Dissecting coffee seeds metabolome in context of genotype, roasting degree, and blending in the Middle East using NMR and GC/MS techniques

Author's Department

Chemistry Department

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Ahmed Zayed, Amr Abdelwareth, Tarik A. Mohamed, Heba A. Fahmy, Andrea Porzel, Ludger A. Wessjohann, Mohamed A. Farag

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Research Article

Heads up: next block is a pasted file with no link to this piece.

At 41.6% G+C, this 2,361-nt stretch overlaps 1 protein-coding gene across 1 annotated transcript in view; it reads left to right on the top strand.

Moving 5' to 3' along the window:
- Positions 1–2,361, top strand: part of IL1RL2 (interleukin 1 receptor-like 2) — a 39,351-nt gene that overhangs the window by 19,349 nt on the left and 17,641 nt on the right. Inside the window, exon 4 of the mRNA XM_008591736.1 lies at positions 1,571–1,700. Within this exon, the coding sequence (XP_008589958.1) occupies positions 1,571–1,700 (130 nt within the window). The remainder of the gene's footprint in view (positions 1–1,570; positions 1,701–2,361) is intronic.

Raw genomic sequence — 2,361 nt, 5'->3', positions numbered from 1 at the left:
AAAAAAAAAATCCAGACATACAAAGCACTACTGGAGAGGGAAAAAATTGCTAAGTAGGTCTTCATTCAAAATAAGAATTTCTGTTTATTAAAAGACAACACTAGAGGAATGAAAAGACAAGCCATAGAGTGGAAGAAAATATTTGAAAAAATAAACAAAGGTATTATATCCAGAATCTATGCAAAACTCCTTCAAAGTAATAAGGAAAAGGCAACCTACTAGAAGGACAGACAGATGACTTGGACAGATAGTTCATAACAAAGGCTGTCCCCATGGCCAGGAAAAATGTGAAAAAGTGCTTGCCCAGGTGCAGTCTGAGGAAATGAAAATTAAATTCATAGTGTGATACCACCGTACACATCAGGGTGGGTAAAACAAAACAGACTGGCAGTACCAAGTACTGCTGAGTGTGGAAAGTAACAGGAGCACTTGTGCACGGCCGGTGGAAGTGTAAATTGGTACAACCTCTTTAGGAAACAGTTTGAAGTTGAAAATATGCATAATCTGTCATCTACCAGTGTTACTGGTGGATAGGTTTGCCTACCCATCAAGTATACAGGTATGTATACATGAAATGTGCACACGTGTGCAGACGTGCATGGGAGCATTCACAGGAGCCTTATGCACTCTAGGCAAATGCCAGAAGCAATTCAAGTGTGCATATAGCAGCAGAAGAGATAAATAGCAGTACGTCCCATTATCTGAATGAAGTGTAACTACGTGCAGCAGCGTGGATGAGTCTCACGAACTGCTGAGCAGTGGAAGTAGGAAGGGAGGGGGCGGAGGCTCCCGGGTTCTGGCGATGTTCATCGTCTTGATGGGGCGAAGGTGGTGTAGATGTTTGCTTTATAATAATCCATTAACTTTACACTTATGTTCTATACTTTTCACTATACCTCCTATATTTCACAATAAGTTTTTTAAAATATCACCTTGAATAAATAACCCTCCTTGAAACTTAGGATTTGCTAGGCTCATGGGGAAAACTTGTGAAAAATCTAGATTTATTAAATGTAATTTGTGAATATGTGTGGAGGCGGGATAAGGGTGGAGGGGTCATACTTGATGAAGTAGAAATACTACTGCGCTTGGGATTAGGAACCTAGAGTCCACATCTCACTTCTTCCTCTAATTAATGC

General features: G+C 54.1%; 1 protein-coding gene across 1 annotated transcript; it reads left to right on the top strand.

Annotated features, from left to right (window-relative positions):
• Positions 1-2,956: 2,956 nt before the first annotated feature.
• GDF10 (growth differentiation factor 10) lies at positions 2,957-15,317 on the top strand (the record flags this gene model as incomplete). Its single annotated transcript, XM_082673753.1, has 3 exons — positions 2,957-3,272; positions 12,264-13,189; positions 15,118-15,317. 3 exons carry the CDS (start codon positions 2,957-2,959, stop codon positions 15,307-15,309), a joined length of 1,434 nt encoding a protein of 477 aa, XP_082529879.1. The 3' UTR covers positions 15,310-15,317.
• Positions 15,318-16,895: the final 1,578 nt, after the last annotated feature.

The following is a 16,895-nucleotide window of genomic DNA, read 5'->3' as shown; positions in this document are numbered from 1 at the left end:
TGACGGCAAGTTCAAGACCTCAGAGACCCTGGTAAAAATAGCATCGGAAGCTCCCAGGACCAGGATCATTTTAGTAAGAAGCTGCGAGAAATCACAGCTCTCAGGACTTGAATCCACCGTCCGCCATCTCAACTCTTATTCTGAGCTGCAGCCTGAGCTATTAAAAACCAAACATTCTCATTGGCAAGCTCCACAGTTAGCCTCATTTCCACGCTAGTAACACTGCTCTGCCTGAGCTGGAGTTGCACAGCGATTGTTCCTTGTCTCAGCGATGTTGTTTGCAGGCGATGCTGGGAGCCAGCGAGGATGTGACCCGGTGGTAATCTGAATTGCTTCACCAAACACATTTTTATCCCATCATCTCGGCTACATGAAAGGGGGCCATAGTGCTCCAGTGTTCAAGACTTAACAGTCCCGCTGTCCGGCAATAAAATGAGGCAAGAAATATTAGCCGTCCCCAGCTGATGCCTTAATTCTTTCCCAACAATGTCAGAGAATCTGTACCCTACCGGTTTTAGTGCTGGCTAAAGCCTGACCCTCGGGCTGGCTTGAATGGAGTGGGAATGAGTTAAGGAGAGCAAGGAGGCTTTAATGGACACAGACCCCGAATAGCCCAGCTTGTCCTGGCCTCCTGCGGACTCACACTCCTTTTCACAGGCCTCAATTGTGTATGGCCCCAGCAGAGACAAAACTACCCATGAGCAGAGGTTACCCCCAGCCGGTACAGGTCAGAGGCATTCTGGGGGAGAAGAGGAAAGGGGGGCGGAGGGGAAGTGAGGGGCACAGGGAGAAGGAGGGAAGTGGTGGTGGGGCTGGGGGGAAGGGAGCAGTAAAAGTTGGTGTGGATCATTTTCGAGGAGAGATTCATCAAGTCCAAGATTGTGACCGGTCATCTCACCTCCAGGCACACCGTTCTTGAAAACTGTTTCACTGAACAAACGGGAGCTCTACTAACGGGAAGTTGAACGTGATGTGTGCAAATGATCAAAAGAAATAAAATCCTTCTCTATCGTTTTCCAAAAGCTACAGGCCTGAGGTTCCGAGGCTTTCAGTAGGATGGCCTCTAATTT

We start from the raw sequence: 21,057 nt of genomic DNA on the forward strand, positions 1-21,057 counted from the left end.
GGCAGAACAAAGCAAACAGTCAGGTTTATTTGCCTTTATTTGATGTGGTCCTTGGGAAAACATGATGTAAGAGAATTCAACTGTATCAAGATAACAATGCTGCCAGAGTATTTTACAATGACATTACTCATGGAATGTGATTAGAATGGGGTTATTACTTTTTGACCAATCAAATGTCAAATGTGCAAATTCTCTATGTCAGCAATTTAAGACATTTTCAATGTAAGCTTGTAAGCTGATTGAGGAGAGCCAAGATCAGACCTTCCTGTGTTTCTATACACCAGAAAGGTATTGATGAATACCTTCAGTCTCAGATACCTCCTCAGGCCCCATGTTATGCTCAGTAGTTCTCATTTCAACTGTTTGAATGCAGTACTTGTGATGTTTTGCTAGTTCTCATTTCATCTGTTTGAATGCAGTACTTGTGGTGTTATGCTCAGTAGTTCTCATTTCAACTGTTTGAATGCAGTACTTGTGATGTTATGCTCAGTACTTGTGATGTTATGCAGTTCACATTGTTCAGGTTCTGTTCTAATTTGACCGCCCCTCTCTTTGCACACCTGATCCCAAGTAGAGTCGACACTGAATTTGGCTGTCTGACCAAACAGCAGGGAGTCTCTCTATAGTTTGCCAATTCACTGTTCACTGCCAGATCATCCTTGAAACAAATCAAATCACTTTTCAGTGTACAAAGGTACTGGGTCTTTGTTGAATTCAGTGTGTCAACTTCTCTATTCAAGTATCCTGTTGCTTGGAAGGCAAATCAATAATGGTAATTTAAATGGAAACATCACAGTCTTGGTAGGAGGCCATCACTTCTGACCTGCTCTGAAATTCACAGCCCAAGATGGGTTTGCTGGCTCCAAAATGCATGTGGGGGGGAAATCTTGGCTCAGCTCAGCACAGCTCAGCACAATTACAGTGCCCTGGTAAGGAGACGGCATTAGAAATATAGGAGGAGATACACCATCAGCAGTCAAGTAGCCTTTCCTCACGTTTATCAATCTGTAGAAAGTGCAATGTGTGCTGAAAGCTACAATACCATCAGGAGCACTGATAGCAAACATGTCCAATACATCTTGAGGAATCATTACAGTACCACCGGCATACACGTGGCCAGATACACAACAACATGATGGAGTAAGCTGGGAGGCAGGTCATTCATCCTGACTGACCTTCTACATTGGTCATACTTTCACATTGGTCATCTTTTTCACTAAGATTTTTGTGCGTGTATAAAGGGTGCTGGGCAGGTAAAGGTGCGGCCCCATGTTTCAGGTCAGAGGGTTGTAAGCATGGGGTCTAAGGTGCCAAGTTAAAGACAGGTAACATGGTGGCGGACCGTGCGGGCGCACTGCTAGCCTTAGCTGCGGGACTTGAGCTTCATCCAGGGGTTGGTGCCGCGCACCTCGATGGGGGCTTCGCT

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With a favored taste and various bioactivities, coffee has been consumed as a daily beverage worldwide. The current study presented a multi-faceted comparative metabolomics approach dissecting commercially available coffee products in the Middle East region for quality assessment and functional food purposes using NMR and GC/MS platforms. NMR metabolites fingerprinting led to identification of 18 metabolites and quantification (qNMR) of six prominent markers for standardization purposes. An increase of β-ethanolamine (MEA) reported for the first time, 5-(hydroxymethyl) furfural (5-HMF), concurrent with a reduction in chlorogenic acid, kahweol, and sucrose levels post roasting as revealed using multivariate data analyses (MVA). The diterpenes kahweol and cafestol were identified in green and roasted Coffea arabica, while 16-O-methyl cafestol in roasted C. robusta. Moreover, GC/MS identified a total of 143 metabolites belonging to 15 different chemical classes, with fructose found enriched in green C. robusta versus fatty acids abundance, i.e., palmitic and stearic acids in C. arabica confirming NMR results. These potential results aided to identify novel quality control attributes, i.e., ethanolamine, for coffee in the Middle East region and have yet to be confirmed in other coffee specimens.

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